Daimler and Norwegian renewable electricity provider Statkraft announced a deal last month that will extend the life of six community-owned wind farms in Germany. 

Daimler says under the deal it will become the first major industrial company to source electricity from German wind farms whose guaranteed payments end after 2020. The six wind farms, which together host 31 turbines with a combined generating capacity of 46 megawatts, were commissioned between 1999 and 2001. 

Under Germany’s Renewable Energy Act (EEG), which took effect in April 2000, owners of wind farms and other renewable energy projects could secure 20-year contracts with guaranteed payments for each kilowatt-hour fed to the grid, known as feed-in tariffs. With the first tranche of FITs for renewable energy projects expiring soon, project owners must decide whether to decommission or seek to extend the life of their assets.

As GTM reported in May, the looming expiration of FITs has prompted concerns that Germany faces a potential gigawatt-scale “decommissioning wave” in its onshore wind sector. Corporate power-purchase agreements (PPAs) for wind power, as conceived in the Daimler-Statkraft deal, could be one way to extend the life of the wind farms.

“Expiry of FIT subsidies will trigger large-scale decommissioning, which could erode a part of Germany’s installed base,” wrote Andrea Scassola, a senior market analyst for Wood Mackenzie Power & Renewables, in an email.

He added, “PPAs allow wind farms to remain economically viable and [they are] therefore the ideal marketing model for operators and owners of existing wind farms that no longer receive EEG remuneration.”

“Operation without subsidies is often possible when market-oriented action, targeted marketing and efficient plant operations come together," Dr. Carsten Poppinga, managing director of Statkraft in Germany, said in a statement.

Daimler’s push for CO2-neutral ca​r manufacturing

The PPA with Statkraft was undertaken, according to Daimler, as part of a larger effort to supply all its German Mercedes-Benz Cars manufacturing plants with “CO2-neutral energy” by 2022.

Daimler says that all new manufacturing plants in Germany and elsewhere in Europe will have CO2-neutral energy from the start. An engine plant scheduled for completion in 2019, in Jawor, Poland, for instance, will source electricity from the nearby Taczalin wind farm.

Daimler’s PPA with Statkraft calls for delivery of 33.1 million kWh in 2021, 74 million kWh from 2022 through 2024, and 21.8 million kWh in 2025.

A Daimler spokesperson declined to comment on how the company plans to source electricity for the German Mercedes-Benz Cars plants after the five-year Statkraft PPA expires and did not disclose the per-kWh price paid for wind electricity delivered under the deal.

Corporate PPAs could del​ay wind farm decommissioning

According to WoodMac’s Scassola, increasing corporate appetite for clean energy could provide a limited lifeline to wind farms with expiring FITs.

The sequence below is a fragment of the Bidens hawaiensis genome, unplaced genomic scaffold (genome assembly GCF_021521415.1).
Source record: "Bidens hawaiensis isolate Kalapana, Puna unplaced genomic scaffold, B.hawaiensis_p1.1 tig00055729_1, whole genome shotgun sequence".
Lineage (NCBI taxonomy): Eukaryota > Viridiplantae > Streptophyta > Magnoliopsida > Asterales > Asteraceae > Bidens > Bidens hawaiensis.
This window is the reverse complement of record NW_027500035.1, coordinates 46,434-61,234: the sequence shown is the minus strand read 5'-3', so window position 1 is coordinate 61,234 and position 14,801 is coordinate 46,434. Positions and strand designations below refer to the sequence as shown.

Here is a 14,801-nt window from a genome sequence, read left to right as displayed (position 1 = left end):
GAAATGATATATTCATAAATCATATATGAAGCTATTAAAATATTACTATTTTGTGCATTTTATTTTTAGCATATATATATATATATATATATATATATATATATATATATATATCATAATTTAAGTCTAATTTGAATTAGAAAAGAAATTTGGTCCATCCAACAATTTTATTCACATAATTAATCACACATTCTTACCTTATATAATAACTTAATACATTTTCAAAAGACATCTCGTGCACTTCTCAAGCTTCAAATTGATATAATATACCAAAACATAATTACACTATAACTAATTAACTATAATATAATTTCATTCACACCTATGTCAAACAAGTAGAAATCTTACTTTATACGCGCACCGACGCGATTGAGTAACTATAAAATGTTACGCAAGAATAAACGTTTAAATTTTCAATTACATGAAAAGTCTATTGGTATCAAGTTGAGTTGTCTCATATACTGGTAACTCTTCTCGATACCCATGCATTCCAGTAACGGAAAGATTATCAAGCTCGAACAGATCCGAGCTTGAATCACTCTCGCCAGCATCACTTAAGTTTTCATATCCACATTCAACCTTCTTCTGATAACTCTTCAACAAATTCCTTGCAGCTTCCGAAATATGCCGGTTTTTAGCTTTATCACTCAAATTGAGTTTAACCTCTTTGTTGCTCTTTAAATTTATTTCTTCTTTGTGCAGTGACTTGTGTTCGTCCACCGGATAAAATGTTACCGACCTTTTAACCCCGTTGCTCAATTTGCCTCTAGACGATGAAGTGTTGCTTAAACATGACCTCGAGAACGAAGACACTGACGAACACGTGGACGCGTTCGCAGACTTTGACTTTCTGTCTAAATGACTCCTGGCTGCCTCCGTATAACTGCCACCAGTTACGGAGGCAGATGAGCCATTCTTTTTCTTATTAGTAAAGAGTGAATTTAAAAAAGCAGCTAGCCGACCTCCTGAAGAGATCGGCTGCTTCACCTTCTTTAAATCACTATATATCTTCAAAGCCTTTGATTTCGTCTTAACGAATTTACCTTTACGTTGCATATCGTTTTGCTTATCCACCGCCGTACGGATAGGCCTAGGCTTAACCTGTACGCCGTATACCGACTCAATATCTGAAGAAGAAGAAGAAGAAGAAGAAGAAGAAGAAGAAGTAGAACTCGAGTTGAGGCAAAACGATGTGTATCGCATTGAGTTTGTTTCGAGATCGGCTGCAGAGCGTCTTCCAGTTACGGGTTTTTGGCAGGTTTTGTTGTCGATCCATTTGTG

“In the best-case scenario,” he said, “corporate PPAs will slow down and defer the choice of decommissioning some assets further into the future.”

He went on, “These PPAs are based on short-term contracts (three to five years), which are easier to conclude than long-term contracts and could become a more widespread reality post-2020. An increasing amount of companies are setting sustainability targets and are showing interest in sourcing an RES [renewable electricity standard] supply.” 

Scassola placed the Daimler-Statkraft PPA in the context of other recent deals in which offtakers agreed to procure electricity from wind farms with soon-to-expire FITs. In September, German electric utility Greenpeace Energy signed a deal to procure electricity from the Ellhöft community wind farm, which was commissioned in 2000, for private customers. The five-year PPA takes effect in 2021.

Also in September, German turbine maker Enercon signed a PPA to supply electricity to the Association of German Cold Stores and Logistics Companies (VDKL) from four small existing wind farms with a combined generating capacity of 10.6 MW.

“I would expect more to happen during 2019,” said Scassola.

He noted that new onshore wind farms are struggling to access the market in the wake of Germany’s shift from fixed feed-in tariffs to competitive actions. Added to this, he said, is the fact that repowered wind projects — those in which turbine components are replaced to extend the project life, or turbines are decommissioned and replaced with new equipment at the same site — must compete in auctions against new-build projects, and both are subject to same annual installation cap of 2.8 gigawatts through 2019 and 2.9 gigawatts in 2020.

Given those constraints, Scassola said, “asset owners will increasingly strive to find ways to extend the life of their operating assets, and short-term corporate PPAs could be a way to make it happen.”